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Why tech companies are bringing more creative services functions in-house

Why tech companies are bringing more creative services functions in-house

From startup to post-IPO, tech companies have spent big money in recent years on engagements with creative agencies to transform complex products and services into dynamic brands. But today, tech players are starting to shift creative roles, functions, and teams in-house to get a better handle not just on costs, but on how their brands are perceived.

Cost is a concern, but not a primary one in many instances. “When companies like Airbnb, Google, and Apple started bringing their creative in-house, there was obviously some cost-savings motivation,” explains Shahin Edalati, the creative director of fintech company SoFi.

Edalati previously functioned as the creative director for Fitbit’s in-house agency, Creative Lab. After building (and leading) Creative Lab since its inception, he joined SoFi at the start of 2018 and has worked to build their in-house creative team from scratch as well.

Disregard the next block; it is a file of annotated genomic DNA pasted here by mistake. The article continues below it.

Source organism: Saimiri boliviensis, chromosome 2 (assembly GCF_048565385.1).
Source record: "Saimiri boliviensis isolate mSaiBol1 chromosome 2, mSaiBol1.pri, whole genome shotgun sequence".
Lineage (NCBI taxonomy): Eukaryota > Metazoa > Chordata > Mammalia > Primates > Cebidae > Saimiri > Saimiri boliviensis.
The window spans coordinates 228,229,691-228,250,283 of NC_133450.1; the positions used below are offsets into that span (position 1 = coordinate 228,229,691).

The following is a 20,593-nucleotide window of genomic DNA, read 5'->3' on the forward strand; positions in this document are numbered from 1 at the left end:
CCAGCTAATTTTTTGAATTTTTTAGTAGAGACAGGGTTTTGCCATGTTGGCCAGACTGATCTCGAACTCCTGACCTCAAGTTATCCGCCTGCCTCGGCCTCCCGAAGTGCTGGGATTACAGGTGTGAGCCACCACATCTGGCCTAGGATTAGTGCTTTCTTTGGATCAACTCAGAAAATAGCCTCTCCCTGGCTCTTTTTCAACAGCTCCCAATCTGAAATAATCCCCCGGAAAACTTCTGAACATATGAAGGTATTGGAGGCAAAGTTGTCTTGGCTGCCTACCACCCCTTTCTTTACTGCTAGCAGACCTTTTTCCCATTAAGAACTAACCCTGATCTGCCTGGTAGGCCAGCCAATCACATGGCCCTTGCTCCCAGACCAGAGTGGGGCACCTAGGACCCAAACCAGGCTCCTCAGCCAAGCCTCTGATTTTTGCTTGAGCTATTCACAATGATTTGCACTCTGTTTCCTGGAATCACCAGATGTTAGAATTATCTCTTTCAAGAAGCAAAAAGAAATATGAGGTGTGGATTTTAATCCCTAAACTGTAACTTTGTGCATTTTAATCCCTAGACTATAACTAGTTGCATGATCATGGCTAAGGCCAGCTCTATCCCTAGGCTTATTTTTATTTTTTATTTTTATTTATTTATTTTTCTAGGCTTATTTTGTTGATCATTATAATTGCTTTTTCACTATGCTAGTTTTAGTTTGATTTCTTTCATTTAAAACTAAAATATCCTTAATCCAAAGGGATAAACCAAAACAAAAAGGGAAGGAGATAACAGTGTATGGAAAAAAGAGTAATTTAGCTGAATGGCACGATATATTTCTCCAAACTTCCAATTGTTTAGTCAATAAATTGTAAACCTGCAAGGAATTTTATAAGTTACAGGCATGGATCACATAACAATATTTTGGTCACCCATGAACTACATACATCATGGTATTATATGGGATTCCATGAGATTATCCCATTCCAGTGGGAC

He explains that there’s more to the in-house story than just saving a buck or two. “It’s really about owning the narrative and having more control over how you want to craft your brand story. Having storytellers in-house, who are invested and embedding in a company, has become incredibly important in the tech industry,” he says.

By bringing more creative talent in-house, tech companies across the board are gaining better control of their brand image and creating a more flexible workforce. And while tech brands aren’t ditching agencies altogether, the rise of in-house is redefining how the two will successfully work in tandem moving forward.

Increased brand stewardship

When technology companies work with outside agencies, issues regarding brand control and creative asset ownership arise frequently. “With agency engagements, it can be hard to determine exactly who owns what when it comes to creative assets,” explains Phil Lewis, senior vice-president for the technology industry vertical at Aquent.

“Bringing creative in-house allows tech companies to really assert control over every element in the creative process,” continues Lewis. “Everything from brand compliance and ownership, to channel partner relationships and creative turnaround time. They have complete control over how the brand is used.”